The widespread penetration of proximity mobile payment (MP) systems could drastically change the methods in which consumers purchase goods and services. However, earlier forecasts of the success of these systems have been substantially reduced due to lower than anticipated uptake of the supporting near field communication technology. This study explores the potential of a new model of consumer technology adoption, and its extension with trust and risk constructs, in explaining non-users' adoption of proximity MPs. Analysis of data collected from 244 UK consumers reveals that the extended model explains more variance in behavioural intention, but performance expectancy remains the strongest predictor across both models. The findings provide new and important theoretical and practical contributions, particularly for strategic development and marketing of proximity MPs in the UK.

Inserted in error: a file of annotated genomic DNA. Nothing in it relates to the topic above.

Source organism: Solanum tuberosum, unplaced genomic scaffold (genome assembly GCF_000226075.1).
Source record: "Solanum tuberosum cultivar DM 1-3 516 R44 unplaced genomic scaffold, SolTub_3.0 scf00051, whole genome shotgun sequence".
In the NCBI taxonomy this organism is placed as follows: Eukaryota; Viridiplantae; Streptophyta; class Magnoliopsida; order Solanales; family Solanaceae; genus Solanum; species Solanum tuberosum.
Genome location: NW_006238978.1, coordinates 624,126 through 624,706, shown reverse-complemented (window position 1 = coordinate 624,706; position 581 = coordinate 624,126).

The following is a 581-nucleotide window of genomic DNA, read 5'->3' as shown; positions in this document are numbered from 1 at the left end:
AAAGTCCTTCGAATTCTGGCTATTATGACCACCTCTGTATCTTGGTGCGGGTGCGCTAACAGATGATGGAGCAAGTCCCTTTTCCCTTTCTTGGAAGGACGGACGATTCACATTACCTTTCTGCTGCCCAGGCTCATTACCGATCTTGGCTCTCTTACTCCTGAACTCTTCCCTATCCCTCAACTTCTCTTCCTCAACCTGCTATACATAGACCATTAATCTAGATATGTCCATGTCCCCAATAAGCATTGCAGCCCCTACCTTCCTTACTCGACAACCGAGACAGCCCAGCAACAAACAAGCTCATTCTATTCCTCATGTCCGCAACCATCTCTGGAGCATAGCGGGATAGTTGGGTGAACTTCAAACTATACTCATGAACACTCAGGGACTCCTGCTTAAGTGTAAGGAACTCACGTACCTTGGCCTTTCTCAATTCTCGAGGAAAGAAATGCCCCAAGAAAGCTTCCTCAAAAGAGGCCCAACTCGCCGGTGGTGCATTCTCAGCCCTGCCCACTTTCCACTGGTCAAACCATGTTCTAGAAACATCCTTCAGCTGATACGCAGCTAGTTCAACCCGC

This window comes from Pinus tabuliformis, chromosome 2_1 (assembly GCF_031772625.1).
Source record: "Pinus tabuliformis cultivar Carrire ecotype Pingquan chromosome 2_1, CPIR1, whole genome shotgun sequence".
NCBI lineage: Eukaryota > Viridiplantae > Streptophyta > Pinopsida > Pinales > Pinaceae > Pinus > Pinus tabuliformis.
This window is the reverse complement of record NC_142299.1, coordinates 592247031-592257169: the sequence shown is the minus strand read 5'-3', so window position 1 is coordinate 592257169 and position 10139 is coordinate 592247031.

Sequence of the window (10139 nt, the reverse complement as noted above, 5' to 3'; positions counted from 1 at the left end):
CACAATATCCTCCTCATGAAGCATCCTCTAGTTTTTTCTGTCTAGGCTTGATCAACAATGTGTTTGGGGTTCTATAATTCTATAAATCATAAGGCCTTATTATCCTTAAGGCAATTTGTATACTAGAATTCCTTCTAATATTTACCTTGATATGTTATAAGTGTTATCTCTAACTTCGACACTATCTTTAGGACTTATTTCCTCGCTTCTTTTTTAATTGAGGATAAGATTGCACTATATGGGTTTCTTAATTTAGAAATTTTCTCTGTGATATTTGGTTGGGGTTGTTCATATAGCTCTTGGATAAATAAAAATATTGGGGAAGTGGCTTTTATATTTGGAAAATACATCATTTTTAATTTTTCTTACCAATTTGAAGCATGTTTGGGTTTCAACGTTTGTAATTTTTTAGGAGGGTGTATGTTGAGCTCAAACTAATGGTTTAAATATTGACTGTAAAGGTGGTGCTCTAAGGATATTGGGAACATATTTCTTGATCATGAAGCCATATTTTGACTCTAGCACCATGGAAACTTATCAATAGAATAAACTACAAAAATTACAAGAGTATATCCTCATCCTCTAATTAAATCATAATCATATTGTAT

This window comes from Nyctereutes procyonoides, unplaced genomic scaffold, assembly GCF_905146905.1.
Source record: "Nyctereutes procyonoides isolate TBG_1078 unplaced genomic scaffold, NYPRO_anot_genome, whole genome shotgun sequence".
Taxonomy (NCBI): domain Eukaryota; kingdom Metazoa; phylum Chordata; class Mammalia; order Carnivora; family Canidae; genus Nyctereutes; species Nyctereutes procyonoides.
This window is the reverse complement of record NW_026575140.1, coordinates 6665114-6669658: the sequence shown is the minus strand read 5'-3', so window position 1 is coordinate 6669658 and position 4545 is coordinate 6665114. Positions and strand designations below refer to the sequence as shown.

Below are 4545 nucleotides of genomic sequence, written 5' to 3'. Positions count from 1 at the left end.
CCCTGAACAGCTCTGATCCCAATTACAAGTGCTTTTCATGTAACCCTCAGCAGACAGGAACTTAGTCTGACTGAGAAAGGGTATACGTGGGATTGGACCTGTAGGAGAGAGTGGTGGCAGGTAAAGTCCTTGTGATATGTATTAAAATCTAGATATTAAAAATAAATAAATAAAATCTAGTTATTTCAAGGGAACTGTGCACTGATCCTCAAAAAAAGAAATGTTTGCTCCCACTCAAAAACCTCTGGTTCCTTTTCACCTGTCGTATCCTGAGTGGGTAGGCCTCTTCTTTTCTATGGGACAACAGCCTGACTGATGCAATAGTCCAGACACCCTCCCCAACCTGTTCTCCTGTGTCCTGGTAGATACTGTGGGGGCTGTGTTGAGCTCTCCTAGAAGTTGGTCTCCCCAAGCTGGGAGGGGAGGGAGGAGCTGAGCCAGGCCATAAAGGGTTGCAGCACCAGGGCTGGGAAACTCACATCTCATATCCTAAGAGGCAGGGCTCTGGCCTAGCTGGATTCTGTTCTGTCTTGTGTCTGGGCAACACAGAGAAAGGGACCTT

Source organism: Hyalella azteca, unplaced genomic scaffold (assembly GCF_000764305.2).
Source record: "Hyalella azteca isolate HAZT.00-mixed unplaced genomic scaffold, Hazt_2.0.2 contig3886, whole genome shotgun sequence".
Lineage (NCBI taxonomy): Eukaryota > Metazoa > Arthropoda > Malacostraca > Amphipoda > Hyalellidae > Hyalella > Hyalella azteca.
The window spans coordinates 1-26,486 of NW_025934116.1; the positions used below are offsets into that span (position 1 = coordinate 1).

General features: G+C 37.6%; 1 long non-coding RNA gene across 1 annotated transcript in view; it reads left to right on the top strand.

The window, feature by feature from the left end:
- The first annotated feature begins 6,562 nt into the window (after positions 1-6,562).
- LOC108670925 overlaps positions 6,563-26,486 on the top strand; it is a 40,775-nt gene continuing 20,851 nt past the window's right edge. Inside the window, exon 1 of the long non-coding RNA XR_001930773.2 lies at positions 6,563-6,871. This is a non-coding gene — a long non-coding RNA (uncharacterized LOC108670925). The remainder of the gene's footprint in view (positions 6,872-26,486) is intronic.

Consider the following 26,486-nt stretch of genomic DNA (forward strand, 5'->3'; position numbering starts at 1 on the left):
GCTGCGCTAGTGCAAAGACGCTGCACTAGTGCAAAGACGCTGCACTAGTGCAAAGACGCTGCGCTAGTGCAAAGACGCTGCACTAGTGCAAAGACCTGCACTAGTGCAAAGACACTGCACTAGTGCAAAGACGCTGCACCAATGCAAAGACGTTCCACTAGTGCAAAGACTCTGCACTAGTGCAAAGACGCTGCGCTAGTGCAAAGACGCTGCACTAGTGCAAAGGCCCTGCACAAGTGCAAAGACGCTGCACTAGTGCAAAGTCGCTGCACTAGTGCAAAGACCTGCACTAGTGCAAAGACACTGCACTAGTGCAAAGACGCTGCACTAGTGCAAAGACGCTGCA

- mobile payments